Two ranking U.S. Senators are calling out the federal government for releasing “incomplete data” on COVID-19 in nursing homes. 

The data doesn’t “come close” to providing a complete picture on what’s needed to sufficiently respond to outbreaks in long-term care facilities, according to Sen. Bob Casey (D-PA) and Ron Wyden (D-OR). 

“The data is shockingly sparse, and lacks reporting by almost one in five nursing homes. Nursing homes were not required to submit data on cases and deaths before May 1, meaning we may never know the full scope of this tragedy,” the lawmakers said in a statement. 

The COVID-19 nursing home figures were released Monday by the Centers for Medicare & Medicaid Services and the Centers for Disease Control and Prevention. The figures revealed that nearly 26,000 residents and 450 workers in U.S. nursing homes have died from COVID-19. Overall, more than 60,000 residents and 34,400 workers have gotten sick in the U.S. from the virus.

The figures reflect data submitted as of May 24 and are from about 80% of the nation’s nursing homes. CMS Administrator Seema Verma on Monday said the numbers will be updated later during the week and posted for the public to see. 

U.S. Sen. Bob Casey (D-PA)

“CMS pledged to make information publicly available by the end of May, yet information from individual nursing homes and reporting on facility access to PPE, testing and other supplies that were publicly promised have yet to be released,” Casey and Wyden said. 

“This decision to provide far less than full transparency represents yet another failure by this Administration to do right by the millions of nursing home residents, workers and families irreversibly harmed by this terrible virus,” they added.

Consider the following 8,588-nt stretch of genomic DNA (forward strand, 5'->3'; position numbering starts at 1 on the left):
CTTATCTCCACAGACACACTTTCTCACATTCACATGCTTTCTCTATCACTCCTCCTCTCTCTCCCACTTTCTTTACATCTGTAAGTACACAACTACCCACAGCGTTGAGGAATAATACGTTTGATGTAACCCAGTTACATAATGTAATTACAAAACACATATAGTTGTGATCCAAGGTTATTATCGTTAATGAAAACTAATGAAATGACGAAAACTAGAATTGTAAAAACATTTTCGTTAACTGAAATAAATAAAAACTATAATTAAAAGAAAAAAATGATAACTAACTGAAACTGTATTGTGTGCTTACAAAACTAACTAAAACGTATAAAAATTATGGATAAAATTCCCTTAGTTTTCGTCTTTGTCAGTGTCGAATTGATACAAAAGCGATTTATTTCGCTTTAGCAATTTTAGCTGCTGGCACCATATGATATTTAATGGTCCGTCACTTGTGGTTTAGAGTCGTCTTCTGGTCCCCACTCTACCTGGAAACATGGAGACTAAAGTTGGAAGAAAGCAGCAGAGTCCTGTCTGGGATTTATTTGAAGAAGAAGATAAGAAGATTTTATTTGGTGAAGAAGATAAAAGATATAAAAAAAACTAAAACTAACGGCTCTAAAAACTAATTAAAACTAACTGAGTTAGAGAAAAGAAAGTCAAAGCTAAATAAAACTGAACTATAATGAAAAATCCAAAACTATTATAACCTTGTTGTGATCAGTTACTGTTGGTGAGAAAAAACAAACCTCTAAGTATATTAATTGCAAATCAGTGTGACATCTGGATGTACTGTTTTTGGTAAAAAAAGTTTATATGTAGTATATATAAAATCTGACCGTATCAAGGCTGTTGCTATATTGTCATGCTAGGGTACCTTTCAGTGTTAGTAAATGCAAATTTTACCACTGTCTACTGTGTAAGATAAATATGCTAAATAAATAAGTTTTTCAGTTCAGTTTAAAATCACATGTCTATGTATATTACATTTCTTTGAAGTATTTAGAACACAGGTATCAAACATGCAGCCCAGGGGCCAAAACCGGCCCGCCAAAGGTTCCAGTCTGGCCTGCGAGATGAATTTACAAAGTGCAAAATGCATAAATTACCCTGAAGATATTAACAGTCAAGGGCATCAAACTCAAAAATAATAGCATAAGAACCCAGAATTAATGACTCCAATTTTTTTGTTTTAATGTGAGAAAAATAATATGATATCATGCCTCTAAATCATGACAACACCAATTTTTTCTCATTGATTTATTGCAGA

‘Wild, Wild Test’

During the question and answer period of a CMS nursing home stakeholder call Wednesday, a chief medical officer expressed frustration with the uncertainty around how nursing homes should conduct universal COVID-19 testing and how to pay for it. He referred to the lack of clarity around testing as the “Wild, Wild Test.”  

“What about weekly testing and to make sure [a facility] is completely clear?” he asked. “Everyone is operating on a different framework. I’m having trouble. There’s no clear way.”

Nimalie Stone, M.D., of the CDC, responded that many providers are struggling with the same concerns. Facilities that have experienced a significant COVID-19 outbreak may not want to conduct large-scale testing, while a facility that largely has been spared of the virus, may find more value in a large-scale testing effort, she noted.

“I think there are nuances [in] the way these strategies are deployed,” she said, adding that guidance may differ based on the state. “We are trying to think about ways this approach could differ based on the circumstances,” she said.